The Three Month Mark

December 6, 2012

Traveling has its costs. Being away from friends and family, missing important events, and remembering the very different life I led only a few months ago can sometimes make me homesick. So why travel? Why go to the places that American media only writes gruesome stories about? Why go to a place where comforts that make life a little more convenient are not always easily found? Why put myself under the extra stress and fatigue?

I travel because of the three month mark. Without fail, the first three months are socially isolating, emotionally tiring and physically uncomfortable. But with the passing of my three month anniversary and a third of my program here, I can say I feel like myself again. I have found some community in Kibungo, my body is growing used to the new diet and physical demands and even just creating my own routine has brought back some happy equilibrium back to my life.  At work, Olivia and I are also starting several projects including an English Club, and a Language Center that are showing promise. Olivia has been working with numerous mental health and clinical psychology groups. I am even attempting my own side project. Though it is still in the very earliest stages, I hope to help produce a literary journal written in both Kinyarwanda and English. We will be busy, but I am hopeful.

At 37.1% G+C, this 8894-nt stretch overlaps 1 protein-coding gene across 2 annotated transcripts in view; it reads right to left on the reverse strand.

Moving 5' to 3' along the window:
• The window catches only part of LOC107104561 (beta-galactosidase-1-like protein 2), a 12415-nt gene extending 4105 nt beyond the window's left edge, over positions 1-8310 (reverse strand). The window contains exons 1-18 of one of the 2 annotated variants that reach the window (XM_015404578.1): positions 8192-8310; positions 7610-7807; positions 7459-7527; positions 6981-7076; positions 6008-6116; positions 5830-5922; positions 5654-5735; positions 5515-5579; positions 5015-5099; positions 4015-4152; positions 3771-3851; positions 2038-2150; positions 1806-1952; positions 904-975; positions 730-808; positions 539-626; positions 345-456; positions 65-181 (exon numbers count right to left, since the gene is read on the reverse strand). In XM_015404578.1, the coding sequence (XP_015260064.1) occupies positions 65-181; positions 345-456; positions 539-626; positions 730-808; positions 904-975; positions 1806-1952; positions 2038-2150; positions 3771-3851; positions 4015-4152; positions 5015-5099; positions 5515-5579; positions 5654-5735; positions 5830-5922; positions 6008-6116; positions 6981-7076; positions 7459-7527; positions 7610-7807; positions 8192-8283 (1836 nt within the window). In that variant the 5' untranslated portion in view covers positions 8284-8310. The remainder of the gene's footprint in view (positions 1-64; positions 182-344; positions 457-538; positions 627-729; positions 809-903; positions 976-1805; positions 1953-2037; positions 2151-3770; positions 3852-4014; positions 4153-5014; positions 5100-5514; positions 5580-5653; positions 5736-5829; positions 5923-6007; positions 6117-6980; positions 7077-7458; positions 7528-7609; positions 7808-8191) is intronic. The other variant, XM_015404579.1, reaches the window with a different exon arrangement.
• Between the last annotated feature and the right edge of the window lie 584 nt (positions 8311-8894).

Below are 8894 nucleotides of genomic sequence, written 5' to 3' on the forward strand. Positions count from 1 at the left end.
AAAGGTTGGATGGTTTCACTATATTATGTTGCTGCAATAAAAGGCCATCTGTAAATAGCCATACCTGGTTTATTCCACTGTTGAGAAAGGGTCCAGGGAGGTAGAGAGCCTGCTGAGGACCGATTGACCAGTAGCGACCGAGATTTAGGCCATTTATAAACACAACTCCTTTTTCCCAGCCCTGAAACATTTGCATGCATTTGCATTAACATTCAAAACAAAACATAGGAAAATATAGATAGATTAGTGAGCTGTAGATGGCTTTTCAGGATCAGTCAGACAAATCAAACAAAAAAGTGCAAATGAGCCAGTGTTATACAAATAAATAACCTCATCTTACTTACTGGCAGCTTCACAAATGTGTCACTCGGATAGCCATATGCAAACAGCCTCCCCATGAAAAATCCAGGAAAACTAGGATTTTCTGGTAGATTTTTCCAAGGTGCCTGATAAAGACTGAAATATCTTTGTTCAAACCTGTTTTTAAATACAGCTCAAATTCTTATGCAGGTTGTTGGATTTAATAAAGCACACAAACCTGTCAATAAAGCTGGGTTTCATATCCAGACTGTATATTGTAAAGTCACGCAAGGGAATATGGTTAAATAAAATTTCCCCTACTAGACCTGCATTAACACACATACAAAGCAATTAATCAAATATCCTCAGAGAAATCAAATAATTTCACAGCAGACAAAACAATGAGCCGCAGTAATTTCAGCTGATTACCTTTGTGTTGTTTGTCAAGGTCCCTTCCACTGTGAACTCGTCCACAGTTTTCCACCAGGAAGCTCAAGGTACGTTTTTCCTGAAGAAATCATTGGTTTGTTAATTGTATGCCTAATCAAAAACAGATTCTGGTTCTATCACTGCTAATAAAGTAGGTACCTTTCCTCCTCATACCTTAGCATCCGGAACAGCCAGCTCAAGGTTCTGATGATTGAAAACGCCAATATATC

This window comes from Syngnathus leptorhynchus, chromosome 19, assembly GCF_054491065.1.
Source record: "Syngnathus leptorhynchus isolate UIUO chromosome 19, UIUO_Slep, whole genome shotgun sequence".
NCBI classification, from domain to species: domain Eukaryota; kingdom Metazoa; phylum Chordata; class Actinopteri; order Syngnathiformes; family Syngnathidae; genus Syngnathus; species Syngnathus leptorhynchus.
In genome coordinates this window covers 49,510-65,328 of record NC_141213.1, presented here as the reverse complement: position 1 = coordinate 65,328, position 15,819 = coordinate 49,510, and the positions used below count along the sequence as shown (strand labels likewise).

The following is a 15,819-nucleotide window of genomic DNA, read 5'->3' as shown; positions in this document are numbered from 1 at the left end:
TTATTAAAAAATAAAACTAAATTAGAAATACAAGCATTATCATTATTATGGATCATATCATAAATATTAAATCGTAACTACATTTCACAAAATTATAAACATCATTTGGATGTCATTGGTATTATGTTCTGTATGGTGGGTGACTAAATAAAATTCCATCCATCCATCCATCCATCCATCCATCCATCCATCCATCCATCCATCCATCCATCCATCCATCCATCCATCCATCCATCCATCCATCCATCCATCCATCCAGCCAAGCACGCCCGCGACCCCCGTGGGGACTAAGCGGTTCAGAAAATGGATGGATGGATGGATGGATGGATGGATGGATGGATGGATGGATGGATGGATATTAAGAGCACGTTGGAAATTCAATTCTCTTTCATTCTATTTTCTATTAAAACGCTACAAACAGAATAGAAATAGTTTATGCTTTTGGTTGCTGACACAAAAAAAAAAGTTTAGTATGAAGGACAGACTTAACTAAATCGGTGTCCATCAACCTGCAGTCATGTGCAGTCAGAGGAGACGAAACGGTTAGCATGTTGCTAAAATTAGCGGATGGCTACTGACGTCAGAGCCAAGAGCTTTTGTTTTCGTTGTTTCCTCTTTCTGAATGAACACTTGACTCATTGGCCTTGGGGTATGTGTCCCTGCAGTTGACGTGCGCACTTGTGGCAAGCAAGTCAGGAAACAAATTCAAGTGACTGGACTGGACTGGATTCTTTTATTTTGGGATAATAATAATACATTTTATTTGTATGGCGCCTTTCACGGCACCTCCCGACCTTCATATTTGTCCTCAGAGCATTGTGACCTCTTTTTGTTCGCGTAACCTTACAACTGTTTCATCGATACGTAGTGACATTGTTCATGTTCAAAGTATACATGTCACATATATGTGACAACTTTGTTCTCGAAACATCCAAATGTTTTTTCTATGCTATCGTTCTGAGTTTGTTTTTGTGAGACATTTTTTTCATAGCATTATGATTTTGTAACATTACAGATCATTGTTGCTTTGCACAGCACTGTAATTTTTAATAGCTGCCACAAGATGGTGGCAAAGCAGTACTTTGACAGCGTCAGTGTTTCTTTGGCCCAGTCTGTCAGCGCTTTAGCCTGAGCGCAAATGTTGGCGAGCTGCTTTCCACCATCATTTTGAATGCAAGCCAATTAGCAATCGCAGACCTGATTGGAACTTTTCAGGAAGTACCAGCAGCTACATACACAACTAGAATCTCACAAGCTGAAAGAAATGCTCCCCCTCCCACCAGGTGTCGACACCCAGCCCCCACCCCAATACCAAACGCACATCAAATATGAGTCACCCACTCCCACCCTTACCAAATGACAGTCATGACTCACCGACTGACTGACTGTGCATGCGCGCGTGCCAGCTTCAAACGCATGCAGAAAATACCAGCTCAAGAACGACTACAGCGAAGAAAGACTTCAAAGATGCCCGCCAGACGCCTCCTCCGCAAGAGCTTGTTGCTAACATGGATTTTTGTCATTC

This same phenomenon occurred during my stays in Cameroon and Suriname. The three month mark is when that nagging “What am I doing here?” question fades a little and a small, fluid sense of belonging slowly replaces that doubt. And in another culture with its own rules of social and professional interaction, the emotional and physical change is thrilling. But unfortunately for my beloved friends and family at home, I also find the transformative three month mark hopelessly addictive.  The change is, by no means, a sign that I really “know” Rwandan culture, that would take much more time than I have here, but I am learning. Nine months is the longest that I have ever spent in another culture and I’m curious what the next six months hold (or at least the next month, I will be spending Christmas on the beach in Zanzibar, Tanzania!).

The coming months will not always be easy, but at least now I do not doubt that I am growing, somehow, some way.


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